Melissa Conrad Stöppler, MD, is a U.S. board-certified Anatomic Pathologist with subspecialty training in the fields of Experimental and Molecular Pathology. Dr. Stöppler's educational background includes a BA with Highest Distinction from the University of Virginia and an MD from the University of North Carolina. She completed residency training in Anatomic Pathology at Georgetown University followed by subspecialty fellowship training in molecular diagnostics and experimental pathology.
Dr. Shiel received a Bachelor of Science degree with honors from the University of Notre Dame. There he was involved in research in radiation biology and received the Huisking Scholarship. After graduating from St. Louis University School of Medicine, he completed his Internal Medicine residency and Rheumatology fellowship at the University of California, Irvine. He is board-certified in Internal Medicine and Rheumatology.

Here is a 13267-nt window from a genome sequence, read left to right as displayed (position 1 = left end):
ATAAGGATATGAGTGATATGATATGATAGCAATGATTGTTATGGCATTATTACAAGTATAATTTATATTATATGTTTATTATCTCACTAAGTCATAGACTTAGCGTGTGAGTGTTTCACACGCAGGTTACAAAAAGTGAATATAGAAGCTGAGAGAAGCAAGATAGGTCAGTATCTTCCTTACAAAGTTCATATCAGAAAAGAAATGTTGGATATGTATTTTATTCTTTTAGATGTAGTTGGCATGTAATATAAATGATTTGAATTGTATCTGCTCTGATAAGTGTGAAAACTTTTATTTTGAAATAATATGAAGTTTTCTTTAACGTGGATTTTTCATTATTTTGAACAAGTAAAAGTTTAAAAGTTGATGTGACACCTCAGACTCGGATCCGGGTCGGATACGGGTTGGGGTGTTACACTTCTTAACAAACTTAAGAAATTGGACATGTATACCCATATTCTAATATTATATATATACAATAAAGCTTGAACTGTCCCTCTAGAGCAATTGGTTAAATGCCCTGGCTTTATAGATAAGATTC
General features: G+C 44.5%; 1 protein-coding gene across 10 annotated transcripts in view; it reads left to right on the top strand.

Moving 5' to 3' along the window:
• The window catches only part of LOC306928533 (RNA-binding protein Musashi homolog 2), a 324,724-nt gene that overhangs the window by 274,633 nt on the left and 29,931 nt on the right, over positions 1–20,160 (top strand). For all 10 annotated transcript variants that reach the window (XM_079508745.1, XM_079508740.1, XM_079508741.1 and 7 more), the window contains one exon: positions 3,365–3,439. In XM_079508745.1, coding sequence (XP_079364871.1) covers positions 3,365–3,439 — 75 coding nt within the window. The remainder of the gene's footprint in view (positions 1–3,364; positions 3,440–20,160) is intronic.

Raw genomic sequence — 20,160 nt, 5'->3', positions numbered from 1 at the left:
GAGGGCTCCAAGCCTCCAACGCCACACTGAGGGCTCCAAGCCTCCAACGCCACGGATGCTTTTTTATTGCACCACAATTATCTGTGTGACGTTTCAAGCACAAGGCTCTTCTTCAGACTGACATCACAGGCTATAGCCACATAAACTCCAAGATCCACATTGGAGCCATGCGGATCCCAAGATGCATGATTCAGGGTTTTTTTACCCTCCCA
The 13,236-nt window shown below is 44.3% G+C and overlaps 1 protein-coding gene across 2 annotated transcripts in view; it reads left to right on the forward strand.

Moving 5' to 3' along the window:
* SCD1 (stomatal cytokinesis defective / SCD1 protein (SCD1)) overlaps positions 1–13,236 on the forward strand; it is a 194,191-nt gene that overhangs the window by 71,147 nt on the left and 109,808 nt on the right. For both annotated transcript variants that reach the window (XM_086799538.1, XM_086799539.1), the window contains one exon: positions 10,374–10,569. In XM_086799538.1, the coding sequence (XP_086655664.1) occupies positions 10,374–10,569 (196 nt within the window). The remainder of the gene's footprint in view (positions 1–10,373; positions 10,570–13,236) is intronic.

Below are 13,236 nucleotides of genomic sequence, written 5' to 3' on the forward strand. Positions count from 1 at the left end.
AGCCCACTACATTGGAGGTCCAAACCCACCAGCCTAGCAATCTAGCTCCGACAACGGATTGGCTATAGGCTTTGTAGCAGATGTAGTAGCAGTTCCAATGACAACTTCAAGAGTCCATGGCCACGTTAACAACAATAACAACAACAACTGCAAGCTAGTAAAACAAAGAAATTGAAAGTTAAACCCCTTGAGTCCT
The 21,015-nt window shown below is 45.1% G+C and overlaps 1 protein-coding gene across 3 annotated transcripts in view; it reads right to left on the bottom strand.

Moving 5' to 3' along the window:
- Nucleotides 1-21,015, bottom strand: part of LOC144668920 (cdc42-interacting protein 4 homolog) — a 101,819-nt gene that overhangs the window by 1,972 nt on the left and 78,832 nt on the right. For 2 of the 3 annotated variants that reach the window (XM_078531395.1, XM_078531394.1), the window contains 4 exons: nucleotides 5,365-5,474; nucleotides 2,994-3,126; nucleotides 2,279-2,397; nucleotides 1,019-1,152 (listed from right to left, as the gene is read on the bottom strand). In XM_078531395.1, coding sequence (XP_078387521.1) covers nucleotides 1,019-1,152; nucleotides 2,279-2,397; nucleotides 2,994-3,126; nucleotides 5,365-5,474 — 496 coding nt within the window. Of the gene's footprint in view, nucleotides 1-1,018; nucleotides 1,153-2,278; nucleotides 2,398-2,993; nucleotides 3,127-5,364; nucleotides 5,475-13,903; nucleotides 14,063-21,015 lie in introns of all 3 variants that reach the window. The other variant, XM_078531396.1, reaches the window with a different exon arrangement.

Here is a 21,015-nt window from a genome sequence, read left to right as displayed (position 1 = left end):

There are many causes of breast lumps. Some of these causes are harmless, while others can be painful and/or dangerous. Causes of breast lumps include infections, injuries, non-cancerous growths, and cancer.
Breast cancer is the second leading cause of cancer-related deaths in women in the United States. Currently, death rates from breast cancer are declining. The decline in death rates may be due to a combination of earlier detection and better screening as well as improved treatments. While most breast lumps are harmless (benign), every breast lump should be evaluated by a doctor to exclude or establish a diagnosis of cancer.
Breast cancer may not cause signs and symptoms, so this is one reason that screening mammograms are essential. When symptoms do occur, the most common symptom is a mass or lump in the breast. Other symptoms that can occur are nipple discharge or redness, changes in the skin of the breast (such as dimpling or an orange-peel appearance), and swelling of part of the breast.